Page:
More Examples

Bitcoin does have some built-in DDoS protections in place.”

“The Denial of Service attack took down our website!”

“A DDoS is a type of computer network attack.”

Definition(s) from the Web

  1. Sending a large number of “junk” data to the node that handles transactions may hinder its work. Bitcoin has built-in protection against attacks such as “denial of service” but today this type of attack becomes harder with each new attempt. For example the Bitcoin Satoshi 0.7.0 client blocks all suspicious nodes and transactions, does not allow transaction duplication, monitors DoS attacks emergence, catches intruders to the system, corrects errors, etc. In the latest eighth version of Bitcoin Satoshi client the ability to capture non-standard transactions (more than 100 kilobytes) and divide the distribution of information to memory and HDD were added. Source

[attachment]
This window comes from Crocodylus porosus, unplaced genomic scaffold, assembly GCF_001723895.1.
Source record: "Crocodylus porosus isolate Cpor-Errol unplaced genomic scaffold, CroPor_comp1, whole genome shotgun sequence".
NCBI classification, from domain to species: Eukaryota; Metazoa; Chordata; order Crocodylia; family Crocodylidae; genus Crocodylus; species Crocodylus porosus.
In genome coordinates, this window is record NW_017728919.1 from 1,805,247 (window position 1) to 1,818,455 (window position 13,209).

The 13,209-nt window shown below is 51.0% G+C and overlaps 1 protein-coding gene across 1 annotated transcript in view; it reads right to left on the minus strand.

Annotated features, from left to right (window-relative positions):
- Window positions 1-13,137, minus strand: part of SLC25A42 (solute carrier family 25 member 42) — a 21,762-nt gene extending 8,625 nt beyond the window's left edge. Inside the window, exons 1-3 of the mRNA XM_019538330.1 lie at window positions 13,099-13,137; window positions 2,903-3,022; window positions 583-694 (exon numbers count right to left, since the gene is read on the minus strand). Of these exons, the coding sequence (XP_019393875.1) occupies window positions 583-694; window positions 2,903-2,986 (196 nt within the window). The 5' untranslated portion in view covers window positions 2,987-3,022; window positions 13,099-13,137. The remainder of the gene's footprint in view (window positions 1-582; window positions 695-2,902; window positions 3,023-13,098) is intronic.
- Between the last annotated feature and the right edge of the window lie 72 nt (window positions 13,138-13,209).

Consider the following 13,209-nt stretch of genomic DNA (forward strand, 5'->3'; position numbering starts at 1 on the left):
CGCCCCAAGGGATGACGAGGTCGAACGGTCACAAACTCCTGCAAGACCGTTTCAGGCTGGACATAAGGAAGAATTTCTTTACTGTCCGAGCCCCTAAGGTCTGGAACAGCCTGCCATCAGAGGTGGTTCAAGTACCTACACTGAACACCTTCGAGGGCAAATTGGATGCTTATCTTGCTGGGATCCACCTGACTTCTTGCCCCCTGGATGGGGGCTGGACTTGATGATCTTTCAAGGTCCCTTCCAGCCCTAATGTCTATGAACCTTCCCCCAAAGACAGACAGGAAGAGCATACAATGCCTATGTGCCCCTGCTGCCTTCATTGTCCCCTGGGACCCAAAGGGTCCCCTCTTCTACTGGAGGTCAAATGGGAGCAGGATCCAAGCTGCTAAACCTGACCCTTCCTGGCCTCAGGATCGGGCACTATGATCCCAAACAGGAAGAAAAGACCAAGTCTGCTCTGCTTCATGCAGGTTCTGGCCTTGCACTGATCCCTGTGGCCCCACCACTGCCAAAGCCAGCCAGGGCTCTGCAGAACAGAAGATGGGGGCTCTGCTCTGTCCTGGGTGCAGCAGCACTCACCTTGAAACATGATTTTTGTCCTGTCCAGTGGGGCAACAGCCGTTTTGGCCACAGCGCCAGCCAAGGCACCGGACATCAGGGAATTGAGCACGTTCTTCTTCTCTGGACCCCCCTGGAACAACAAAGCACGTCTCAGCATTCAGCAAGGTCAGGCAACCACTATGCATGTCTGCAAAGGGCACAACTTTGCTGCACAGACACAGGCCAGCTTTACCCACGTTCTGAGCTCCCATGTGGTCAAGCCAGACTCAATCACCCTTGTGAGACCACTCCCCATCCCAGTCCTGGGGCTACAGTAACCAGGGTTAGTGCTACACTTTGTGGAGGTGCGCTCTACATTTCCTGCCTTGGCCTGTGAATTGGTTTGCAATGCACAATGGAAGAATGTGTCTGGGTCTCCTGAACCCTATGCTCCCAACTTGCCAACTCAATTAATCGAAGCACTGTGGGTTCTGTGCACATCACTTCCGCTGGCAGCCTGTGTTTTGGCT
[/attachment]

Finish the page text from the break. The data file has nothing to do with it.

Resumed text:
2. In computing, a denial-of-service attack (DoS attack) is a cyber-attack in which the perpetrator seeks to make a machine or network resource unavailable to its intended users by temporarily or indefinitely disrupting services of a host connected to the Internet. Denial of service is typically accomplished by flooding the targeted machine or resource with superfluous requests in an attempt to overload systems and prevent some or all legitimate requests from being fulfilled. In a distributed denial-of-service attack (DDoS attack), the incoming traffic flooding the victim originates from many different sources. This effectively makes it impossible to stop the attack simply by blocking a single source. A DoS or DDoS attack is analogous to a group of people crowding the entry door of a shop, making it hard for legitimate customers to enter, thus disrupting trade. Criminal perpetrators of DoS attacks often target sites or services hosted on high-profile web servers such as banks or credit card payment gateways. Revenge, blackmail and activism can motivate these attacks. Source

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